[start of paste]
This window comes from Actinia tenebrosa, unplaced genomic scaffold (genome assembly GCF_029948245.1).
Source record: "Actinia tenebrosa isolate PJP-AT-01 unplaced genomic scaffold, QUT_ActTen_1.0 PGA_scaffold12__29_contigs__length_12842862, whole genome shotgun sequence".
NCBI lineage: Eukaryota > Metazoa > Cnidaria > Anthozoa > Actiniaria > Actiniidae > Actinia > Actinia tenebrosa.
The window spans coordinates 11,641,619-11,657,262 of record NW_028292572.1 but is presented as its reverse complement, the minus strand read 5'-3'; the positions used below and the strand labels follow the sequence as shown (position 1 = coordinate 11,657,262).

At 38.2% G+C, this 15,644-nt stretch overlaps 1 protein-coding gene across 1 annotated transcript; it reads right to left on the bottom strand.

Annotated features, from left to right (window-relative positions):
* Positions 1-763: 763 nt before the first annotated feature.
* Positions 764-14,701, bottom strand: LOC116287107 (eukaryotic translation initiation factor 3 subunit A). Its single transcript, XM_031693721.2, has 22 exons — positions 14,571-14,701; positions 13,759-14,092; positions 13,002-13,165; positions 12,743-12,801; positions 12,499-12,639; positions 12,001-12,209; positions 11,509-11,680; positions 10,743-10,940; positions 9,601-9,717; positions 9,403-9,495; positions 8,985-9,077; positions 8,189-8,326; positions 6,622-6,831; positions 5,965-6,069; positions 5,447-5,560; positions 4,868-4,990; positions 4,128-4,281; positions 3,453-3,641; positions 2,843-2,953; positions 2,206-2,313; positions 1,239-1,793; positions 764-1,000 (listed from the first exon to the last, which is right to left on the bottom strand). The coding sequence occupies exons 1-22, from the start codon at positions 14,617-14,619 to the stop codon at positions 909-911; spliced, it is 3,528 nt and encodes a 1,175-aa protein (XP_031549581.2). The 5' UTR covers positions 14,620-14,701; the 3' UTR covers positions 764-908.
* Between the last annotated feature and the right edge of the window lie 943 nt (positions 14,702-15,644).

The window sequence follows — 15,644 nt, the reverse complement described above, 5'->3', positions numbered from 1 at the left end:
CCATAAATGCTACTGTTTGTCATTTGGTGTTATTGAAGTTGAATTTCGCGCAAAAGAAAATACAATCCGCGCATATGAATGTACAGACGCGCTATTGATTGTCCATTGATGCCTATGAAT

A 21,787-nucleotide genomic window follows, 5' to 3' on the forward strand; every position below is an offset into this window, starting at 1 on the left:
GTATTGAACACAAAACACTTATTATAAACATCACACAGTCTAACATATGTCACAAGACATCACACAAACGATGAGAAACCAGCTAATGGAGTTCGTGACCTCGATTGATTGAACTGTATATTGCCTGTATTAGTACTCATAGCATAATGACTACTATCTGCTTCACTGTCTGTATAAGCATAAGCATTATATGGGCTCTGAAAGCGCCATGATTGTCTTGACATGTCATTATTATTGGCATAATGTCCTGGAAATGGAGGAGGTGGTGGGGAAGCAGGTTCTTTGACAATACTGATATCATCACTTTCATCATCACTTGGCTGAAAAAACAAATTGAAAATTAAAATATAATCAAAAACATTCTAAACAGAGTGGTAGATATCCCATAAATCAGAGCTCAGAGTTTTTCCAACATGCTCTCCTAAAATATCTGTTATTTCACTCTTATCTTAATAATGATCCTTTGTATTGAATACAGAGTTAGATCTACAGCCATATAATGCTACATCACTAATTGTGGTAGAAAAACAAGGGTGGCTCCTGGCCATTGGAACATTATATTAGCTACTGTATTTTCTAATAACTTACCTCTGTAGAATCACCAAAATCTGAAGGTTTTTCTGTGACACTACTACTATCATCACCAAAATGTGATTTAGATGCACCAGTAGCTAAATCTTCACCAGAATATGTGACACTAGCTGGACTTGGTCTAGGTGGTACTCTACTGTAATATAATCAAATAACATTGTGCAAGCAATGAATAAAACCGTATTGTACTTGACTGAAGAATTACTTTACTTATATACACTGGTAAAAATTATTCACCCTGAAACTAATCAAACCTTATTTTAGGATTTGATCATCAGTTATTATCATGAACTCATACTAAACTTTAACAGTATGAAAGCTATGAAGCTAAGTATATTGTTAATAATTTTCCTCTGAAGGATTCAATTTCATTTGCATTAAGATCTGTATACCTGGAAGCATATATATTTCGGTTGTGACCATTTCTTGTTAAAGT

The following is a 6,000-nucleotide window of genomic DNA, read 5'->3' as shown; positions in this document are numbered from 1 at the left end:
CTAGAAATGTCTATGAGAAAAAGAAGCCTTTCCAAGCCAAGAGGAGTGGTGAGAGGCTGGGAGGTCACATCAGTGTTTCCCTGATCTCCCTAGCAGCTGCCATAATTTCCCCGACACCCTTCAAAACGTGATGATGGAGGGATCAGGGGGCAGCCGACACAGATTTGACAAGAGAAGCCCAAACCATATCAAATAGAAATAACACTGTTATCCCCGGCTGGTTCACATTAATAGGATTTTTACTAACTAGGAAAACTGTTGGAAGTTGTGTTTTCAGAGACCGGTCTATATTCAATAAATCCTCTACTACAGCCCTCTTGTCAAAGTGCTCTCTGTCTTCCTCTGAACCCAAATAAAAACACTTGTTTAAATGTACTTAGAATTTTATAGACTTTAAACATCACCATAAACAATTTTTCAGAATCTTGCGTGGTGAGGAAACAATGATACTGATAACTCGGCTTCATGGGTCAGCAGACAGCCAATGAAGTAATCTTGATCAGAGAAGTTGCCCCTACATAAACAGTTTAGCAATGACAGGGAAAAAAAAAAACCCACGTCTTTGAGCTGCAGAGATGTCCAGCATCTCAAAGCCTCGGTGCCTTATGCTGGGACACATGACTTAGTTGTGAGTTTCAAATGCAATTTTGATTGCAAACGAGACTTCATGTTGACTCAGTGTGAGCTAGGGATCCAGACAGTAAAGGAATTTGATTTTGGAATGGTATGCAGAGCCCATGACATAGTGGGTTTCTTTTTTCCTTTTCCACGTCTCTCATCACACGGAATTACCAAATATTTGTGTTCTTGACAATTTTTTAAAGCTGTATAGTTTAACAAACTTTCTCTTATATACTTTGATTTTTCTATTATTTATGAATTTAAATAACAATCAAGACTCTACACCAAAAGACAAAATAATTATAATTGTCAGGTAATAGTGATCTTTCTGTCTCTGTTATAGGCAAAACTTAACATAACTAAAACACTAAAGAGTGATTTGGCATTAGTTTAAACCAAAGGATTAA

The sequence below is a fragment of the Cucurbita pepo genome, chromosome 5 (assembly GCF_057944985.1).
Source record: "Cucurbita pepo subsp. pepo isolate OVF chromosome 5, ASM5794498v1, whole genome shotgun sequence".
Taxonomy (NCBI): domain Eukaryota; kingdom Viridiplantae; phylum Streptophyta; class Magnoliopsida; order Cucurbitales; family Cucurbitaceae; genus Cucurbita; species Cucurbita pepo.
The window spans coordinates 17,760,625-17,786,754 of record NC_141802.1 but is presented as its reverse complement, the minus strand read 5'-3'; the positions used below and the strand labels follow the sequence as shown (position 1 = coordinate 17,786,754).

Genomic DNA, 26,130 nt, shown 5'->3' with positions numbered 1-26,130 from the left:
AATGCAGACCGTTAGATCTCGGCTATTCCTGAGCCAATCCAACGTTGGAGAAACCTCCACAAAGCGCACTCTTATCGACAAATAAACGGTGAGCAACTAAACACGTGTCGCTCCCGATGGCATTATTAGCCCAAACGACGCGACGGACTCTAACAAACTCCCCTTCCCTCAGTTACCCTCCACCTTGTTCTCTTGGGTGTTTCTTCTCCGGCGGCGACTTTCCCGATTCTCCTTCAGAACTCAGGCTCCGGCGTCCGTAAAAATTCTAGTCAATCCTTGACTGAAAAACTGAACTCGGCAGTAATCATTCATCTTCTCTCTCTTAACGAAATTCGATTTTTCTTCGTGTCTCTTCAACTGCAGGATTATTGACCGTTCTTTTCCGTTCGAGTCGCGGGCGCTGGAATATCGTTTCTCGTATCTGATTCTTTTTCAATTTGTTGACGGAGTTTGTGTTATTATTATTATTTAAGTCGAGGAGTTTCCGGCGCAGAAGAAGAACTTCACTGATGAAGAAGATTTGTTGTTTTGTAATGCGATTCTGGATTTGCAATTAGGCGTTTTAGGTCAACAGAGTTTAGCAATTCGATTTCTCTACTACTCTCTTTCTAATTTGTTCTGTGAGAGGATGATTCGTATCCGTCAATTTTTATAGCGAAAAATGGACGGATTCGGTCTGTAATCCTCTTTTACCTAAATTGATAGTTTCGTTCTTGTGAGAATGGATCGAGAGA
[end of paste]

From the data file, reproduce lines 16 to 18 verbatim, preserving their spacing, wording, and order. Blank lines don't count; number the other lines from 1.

The sequence below is a fragment of the Cucurbita pepo genome, chromosome 5 (assembly GCF_057944985.1).
Source record: "Cucurbita pepo subsp. pepo isolate OVF chromosome 5, ASM5794498v1, whole genome shotgun sequence".
Taxonomy (NCBI): domain Eukaryota; kingdom Viridiplantae; phylum Streptophyta; class Magnoliopsida; order Cucurbitales; family Cucurbitaceae; genus Cucurbita; species Cucurbita pepo.